Bernier A.,Coalition Internationale Sida |
Lefevre M.,Coalition Internationale Sida |
Henry E.,Coalition Internationale Sida |
Verdes L.,Aras Inc |
And 6 more authors.
AIDS Care - Psychological and Socio-Medical Aspects of AIDS/HIV | Year: 2016
sexuality of people living with HIV (PLHIV) is a key issue in the fight against HIV, as it influences both the dynamic of the epidemic and the quality of life of PLHIV. The present study examined the factors associated with cessation of sexual relations after HIV diagnosis among men and women in five countries: Mali, Morocco, Democratic Republic of the Congo, Romania and Ecuador. A community-based cross-sectional study was implemented by a mixed consortium [researchers/community-based organizations (CBO)]. Trained CBO members interviewed 1500 PLHIV in contact with CBOs using a 125-item questionnaire. A weighted multivariate logistic regression and a separate gender analysis were performed. Among the 1413 participants, 471 (33%) declared that they stopped having sexual relations after their HIV diagnosis, including 318 women (42%) and 153 men (23%) (p <.001). Concerning women, variables associated with the cessation of sexual relations in the final multivariate model were mainly related with relational factors and the possibility of getting social support (e.g., needing help to disclose HIV serostatus, feeling lonely every day, not finding support in CBOs, not being in a couple). Men's sexual activity was more associated with their representations and their perception of the infection (e.g., thinking they will have their HIV infection for the rest of their life, perceiving the HIV infection as a mystery, perceiving the infection as serious). Furthermore, the following variables were associated with both men and women sexual behaviours: being older, having suffered from serious social consequences after serostatus disclosure and not being able to regularly discuss about HIV with their steady partner. Results suggested clear differences between men and women regarding cessation of sexual relations and highlighted the importance of implementing gender-based tailored interventions that promote safe and satisfying sexuality, as it is known to have a positive impact on the overall well-being of PLHIV. © 2016 The Author(s). Source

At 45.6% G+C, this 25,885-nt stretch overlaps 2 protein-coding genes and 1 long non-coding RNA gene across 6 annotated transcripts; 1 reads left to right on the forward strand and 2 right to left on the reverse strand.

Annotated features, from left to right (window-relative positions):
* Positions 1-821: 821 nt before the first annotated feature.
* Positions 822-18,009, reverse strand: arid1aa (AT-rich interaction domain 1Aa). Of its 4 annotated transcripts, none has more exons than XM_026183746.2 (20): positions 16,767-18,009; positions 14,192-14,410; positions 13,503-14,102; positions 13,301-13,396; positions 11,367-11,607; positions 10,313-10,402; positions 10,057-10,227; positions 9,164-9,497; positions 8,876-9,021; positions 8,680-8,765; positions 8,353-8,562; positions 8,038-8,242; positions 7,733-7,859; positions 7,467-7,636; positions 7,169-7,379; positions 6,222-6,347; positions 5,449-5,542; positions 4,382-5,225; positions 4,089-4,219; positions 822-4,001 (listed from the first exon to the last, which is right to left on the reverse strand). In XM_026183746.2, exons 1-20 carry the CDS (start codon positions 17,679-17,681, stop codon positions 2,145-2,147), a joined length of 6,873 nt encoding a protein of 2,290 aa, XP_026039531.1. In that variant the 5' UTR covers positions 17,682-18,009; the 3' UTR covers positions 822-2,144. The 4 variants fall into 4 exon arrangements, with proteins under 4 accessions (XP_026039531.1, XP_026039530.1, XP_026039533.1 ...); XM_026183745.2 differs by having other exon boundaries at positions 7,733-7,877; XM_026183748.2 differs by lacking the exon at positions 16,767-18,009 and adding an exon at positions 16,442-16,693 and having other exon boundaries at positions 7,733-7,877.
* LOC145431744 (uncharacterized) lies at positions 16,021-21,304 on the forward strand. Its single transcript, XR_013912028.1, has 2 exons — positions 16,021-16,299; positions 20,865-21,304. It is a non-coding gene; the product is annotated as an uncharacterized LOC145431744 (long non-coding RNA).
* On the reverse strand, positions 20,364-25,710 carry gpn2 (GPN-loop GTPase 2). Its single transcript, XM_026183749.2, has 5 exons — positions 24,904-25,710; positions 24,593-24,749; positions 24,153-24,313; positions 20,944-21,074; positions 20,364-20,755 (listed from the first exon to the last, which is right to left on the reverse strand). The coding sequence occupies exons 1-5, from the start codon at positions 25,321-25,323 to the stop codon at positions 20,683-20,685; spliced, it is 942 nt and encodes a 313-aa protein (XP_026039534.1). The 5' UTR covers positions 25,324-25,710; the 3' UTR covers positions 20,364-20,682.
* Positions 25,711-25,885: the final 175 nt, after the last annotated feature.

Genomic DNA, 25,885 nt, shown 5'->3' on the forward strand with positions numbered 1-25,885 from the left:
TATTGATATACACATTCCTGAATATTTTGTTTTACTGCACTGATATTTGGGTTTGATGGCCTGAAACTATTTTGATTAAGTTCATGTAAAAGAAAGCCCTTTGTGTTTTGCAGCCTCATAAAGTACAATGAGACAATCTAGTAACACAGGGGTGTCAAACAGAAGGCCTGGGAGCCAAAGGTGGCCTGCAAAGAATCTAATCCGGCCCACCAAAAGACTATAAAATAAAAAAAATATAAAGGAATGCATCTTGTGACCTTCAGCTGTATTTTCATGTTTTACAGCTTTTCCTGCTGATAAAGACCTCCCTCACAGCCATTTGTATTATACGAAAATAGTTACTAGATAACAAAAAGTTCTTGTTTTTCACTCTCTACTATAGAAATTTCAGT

Lazar F.,University of Bucharest |
Verdes L.,Aras Inc |
Henry E.,Coalition Plus |
Fugon L.,Coalition Plus |
And 4 more authors.
AIDS Care - Psychological and Socio-Medical Aspects of AIDS/HIV | Year: 2014
The present study aimed to identify social and individual factors associated with satisfaction with sexual life (SSL) in people living with HIV (PLHIV) in contact with a community-based organisation in Romania. A standardised questionnaire was administered (N = 300) in a community-based research study. Multivariate analysis (using a weighted logistic regression restricted to the 291 respondents who answered a question about SSL) was used to determine factors associated with SSL. Sixty-eight per cent of the participants declared that they were satisfied with their sexual life. The following individual factors were associated with SSL: being over 36 years old (Odds Ratio [95% CI]: 0.27 [0.13-0.55]), having ceased sexual intercourse because of HIV (0.33 [0.14-0.76]), not knowing how infection had occurred (0.29 [0.15-0.59]), being officially registered with a level of disability lower than "severe" (0.47 [0.23-0.98]) and having a higher self-efficacy score (1.36 [1.14-1.61]). Living in a couple (7.60 [3.69-15.66]), knowing at least one HIV-infected person who had publicly disclosed his/her seropositivity (2.23 [1.03-4.84]), and having a higher social exclusion score (0.91 [0.82-1]) were social factors associated with SSL. The results suggest that HIV service providers must be sensitised to the necessity of systematically including the topic of PLHIV SSL in field interventions. Self-empowerment, positive examples of public disclosure, promoting the benefits of living in a couple, and supporting social integration can all improve the well-being of PLHIV, including their SSL. © 2014 Taylor and Francis. Source
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Getting Change Under Control As product complexity increases and organizations become more reliant on their supply chains, managing the change process and communicating change status across many groups inside the organization and into the supply chain is an increasing challenge. Ineffective or poorly managed change processes can leave organizations struggling to improve quality, reduce time-to-market and manage costs